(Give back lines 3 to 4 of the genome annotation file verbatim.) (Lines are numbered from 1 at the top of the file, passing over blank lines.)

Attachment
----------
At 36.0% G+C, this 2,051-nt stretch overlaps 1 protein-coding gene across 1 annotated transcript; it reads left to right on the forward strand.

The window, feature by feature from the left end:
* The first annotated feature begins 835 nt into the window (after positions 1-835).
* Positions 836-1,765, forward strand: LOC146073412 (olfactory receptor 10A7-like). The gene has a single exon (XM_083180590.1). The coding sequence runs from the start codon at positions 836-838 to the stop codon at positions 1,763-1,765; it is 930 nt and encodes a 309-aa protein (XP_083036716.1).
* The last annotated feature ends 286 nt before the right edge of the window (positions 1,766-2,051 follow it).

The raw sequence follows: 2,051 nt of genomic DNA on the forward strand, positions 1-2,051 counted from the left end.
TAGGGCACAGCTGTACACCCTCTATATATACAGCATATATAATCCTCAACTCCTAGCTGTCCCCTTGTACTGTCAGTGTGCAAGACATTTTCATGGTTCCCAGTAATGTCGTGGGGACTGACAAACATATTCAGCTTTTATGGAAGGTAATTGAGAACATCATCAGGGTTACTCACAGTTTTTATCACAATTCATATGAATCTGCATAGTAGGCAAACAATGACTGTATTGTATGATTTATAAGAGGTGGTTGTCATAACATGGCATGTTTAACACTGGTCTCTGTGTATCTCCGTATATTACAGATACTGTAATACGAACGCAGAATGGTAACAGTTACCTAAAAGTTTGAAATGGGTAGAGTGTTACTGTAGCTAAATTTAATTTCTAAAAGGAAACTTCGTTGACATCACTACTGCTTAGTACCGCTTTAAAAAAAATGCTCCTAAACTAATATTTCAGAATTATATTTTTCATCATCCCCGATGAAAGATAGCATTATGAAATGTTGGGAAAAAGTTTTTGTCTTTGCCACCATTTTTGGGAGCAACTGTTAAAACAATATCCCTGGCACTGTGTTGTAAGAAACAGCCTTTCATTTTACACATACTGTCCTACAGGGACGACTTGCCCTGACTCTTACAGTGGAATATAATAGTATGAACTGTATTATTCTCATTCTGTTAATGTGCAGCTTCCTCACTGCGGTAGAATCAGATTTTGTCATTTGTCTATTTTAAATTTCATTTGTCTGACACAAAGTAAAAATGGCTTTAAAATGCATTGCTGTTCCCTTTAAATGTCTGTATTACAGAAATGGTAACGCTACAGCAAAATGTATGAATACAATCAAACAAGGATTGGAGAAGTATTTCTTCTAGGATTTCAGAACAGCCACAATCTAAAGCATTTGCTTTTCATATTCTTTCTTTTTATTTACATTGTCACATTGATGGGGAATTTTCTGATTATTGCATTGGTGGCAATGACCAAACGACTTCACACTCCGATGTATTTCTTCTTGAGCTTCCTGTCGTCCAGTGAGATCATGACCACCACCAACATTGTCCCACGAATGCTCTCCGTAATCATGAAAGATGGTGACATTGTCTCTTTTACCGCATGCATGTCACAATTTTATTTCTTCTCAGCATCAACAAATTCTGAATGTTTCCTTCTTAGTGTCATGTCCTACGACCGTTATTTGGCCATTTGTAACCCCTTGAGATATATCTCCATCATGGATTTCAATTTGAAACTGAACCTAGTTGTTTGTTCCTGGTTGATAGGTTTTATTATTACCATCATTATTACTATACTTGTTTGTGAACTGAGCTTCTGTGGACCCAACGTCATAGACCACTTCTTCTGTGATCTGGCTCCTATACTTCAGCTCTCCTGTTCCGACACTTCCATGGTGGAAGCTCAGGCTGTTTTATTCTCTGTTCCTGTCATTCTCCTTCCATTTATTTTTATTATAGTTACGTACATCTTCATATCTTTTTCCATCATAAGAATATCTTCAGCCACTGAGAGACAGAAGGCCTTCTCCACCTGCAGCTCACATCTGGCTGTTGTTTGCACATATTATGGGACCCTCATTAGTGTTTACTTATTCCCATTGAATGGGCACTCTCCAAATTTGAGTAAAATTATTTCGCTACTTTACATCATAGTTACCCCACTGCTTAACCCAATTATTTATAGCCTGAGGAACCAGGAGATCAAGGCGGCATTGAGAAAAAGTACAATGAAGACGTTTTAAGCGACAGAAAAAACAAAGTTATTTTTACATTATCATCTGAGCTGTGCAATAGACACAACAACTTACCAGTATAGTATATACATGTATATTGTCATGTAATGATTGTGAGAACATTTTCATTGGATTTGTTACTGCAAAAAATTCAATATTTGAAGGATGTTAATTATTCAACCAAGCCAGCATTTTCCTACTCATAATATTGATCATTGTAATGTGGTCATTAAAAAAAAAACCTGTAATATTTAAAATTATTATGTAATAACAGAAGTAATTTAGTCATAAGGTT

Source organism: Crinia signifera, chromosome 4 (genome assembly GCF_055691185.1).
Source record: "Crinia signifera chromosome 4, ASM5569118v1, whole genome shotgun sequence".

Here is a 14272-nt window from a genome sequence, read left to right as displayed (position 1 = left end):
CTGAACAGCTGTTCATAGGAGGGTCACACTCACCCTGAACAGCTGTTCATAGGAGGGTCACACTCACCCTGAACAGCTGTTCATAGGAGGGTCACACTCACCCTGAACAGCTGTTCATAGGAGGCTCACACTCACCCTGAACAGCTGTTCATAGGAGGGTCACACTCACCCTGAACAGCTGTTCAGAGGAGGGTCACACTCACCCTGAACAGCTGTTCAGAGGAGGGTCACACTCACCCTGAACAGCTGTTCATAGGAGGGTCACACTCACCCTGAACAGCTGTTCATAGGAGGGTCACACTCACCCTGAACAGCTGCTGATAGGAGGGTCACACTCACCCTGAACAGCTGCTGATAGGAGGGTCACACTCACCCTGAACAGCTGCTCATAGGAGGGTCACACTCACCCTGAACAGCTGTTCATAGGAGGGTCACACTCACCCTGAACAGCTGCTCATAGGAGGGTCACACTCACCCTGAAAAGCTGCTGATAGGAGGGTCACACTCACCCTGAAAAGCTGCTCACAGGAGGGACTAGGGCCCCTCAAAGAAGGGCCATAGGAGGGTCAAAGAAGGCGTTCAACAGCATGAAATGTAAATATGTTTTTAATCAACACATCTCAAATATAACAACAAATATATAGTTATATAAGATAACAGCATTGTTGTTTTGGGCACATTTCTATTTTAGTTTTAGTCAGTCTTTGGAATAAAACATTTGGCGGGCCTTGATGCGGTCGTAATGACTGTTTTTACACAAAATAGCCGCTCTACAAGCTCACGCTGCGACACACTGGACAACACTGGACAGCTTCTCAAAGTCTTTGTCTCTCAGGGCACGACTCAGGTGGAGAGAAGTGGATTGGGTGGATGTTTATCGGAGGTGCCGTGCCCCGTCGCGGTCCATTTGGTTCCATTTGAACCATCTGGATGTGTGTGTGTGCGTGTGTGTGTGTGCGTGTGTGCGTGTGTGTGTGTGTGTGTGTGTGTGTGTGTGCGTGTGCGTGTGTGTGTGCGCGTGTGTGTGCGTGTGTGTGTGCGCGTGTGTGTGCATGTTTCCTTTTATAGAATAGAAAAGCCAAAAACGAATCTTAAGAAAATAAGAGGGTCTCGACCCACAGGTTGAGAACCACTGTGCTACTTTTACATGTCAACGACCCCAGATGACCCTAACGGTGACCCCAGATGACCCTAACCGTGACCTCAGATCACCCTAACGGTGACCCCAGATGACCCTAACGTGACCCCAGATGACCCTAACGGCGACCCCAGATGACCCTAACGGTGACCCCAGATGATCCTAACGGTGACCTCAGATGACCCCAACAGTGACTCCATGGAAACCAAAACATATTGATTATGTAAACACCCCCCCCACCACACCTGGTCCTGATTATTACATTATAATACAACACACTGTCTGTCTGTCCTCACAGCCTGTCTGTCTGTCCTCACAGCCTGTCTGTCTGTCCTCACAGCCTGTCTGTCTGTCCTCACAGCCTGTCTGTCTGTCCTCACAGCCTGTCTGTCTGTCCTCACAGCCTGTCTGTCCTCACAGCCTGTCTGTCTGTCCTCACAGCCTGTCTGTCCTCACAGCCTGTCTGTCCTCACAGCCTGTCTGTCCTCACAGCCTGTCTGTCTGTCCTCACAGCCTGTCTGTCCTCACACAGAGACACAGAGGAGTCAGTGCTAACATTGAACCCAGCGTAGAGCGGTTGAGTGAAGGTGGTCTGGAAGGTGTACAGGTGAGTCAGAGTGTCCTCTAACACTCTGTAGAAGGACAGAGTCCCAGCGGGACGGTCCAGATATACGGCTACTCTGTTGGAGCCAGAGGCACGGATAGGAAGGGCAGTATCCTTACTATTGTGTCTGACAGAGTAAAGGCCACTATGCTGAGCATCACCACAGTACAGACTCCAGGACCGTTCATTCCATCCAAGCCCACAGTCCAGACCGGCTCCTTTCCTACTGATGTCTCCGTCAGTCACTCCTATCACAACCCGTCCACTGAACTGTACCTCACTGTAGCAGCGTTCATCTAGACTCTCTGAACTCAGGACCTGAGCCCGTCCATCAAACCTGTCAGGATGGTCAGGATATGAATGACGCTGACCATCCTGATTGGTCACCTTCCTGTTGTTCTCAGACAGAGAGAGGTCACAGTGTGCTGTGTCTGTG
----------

* The first annotated feature begins 835 nt into the window (after positions 1-835).
* Positions 836-1,765, forward strand: LOC146073412 (olfactory receptor 10A7-like). The gene has a single exon (XM_083180590.1). The coding sequence runs from the start codon at positions 836-838 to the stop codon at positions 1,763-1,765; it is 930 nt and encodes a 309-aa protein (XP_083036716.1).